Jan 28, 2007

Presenteeism is making organisations sick

Presenteeism is making organisations sick

Professor Cary Cooper, a psychologist specialising in organisational management at Manchester University, coined the word “presenteeism”. He used the word to illustrate that workers are not necessarily productive at work.

According to Cooper, “The phenomenon of ‘presenteeism,’ an overwhelming need to put in more hours or, at the very least, appear to be working very long hours, is another dangerous symptom of the explosive degree of pressure in the workplace.”

That word “presenteeism” in the present day has now morphed to mean “the feeling that one must show up for work even if one is too sick, stressed, or distracted to be productive; the feeling that one needs to work extra hours even if one has no extra work to do.”

The productivity loss has assumed worrying proportions today. Employees report to work sick and are unable to discharge their duties efficiently. They just go through the motions.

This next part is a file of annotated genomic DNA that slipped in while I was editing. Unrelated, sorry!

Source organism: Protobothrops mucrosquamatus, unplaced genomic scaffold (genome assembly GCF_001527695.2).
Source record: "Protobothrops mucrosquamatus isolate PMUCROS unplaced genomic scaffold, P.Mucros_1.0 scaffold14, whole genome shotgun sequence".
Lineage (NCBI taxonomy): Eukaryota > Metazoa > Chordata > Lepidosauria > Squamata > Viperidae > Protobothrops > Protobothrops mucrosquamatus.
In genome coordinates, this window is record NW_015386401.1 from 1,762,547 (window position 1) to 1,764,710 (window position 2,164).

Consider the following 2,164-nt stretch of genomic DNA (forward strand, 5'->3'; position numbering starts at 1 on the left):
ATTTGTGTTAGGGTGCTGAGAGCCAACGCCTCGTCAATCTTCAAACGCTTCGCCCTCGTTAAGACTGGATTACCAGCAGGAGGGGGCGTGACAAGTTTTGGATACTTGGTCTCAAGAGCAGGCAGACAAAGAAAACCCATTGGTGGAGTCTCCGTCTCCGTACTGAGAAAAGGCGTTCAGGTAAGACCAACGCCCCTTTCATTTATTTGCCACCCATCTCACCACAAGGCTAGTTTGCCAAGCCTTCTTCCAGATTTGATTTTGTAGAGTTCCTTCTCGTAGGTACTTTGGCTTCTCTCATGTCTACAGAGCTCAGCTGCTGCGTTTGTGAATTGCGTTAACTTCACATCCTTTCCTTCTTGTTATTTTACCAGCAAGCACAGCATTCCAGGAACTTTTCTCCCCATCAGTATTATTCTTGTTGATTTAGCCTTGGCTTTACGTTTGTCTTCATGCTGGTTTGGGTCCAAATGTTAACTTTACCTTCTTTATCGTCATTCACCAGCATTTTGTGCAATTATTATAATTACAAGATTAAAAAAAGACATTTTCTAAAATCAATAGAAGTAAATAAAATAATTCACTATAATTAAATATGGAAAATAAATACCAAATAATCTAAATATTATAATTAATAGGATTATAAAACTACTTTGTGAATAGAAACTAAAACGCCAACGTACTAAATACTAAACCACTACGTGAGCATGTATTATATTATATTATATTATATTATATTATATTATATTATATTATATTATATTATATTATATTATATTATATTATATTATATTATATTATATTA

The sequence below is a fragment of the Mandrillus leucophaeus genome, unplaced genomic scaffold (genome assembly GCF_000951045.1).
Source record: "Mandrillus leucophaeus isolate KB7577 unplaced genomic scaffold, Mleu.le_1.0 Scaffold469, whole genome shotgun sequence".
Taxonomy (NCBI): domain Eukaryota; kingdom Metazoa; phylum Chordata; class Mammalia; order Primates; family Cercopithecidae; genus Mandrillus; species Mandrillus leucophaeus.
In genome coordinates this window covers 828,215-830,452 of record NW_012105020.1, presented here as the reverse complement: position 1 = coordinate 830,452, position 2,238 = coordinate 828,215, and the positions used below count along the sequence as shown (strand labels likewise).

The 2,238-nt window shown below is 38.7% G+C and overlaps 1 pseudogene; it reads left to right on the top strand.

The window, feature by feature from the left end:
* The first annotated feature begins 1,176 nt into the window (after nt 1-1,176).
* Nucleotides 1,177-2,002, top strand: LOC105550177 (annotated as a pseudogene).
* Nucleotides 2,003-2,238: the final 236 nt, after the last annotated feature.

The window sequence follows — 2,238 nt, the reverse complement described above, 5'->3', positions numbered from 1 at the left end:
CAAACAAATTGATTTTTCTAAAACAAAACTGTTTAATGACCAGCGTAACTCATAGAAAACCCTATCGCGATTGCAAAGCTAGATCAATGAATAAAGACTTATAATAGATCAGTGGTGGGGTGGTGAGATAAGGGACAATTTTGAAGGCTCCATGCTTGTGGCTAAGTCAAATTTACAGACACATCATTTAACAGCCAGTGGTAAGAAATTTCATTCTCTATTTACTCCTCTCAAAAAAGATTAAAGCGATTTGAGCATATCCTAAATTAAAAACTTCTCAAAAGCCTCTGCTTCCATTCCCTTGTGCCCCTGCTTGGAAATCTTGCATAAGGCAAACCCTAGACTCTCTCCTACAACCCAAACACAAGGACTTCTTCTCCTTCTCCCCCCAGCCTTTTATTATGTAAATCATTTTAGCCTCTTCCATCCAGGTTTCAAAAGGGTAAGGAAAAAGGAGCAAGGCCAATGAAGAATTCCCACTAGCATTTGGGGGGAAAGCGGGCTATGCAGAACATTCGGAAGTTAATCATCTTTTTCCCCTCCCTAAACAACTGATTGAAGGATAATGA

This drains away the benefit of having them at the workplace.

Added to this, these sick employees while interacting with their healthy colleagues manage to infect some of them. The result, another batch of sick workers turn up for work sick resulting in productivity taking a huge hit.

Reuters report that the “So-called "presenteeism," or going to work when sick, is a persistent problem at more than half of U.S. workplaces and costs U.S. business a whopping $180 billion a year.

Like its more notorious counterpart absenteeism, it takes on growing importance as employers try to keep an eye on productivity and the bottom line.”

A CCH survey cited a number of reasons why employees report to work even though they are not fully fit. The reasons include “wanting to preserve precious vacation time, saving sick days for later in the year and even company loyalty. But the No. 1 reason for “presenteeism” in the office is the fear of missing deadlines.”

There is also an element of insecurity involved. Sick employees feel that if they do not turn up for work, they may be considered as slackers and their future in the organisation may be compromised.

The banking organisation Comerica did a health study to understand this phenomenon of “presenteeism” in their organisation. Their study revealed that organisations could control the productivity loss due to “presenteeism” by making a small investment in screening, treating and educating their employees.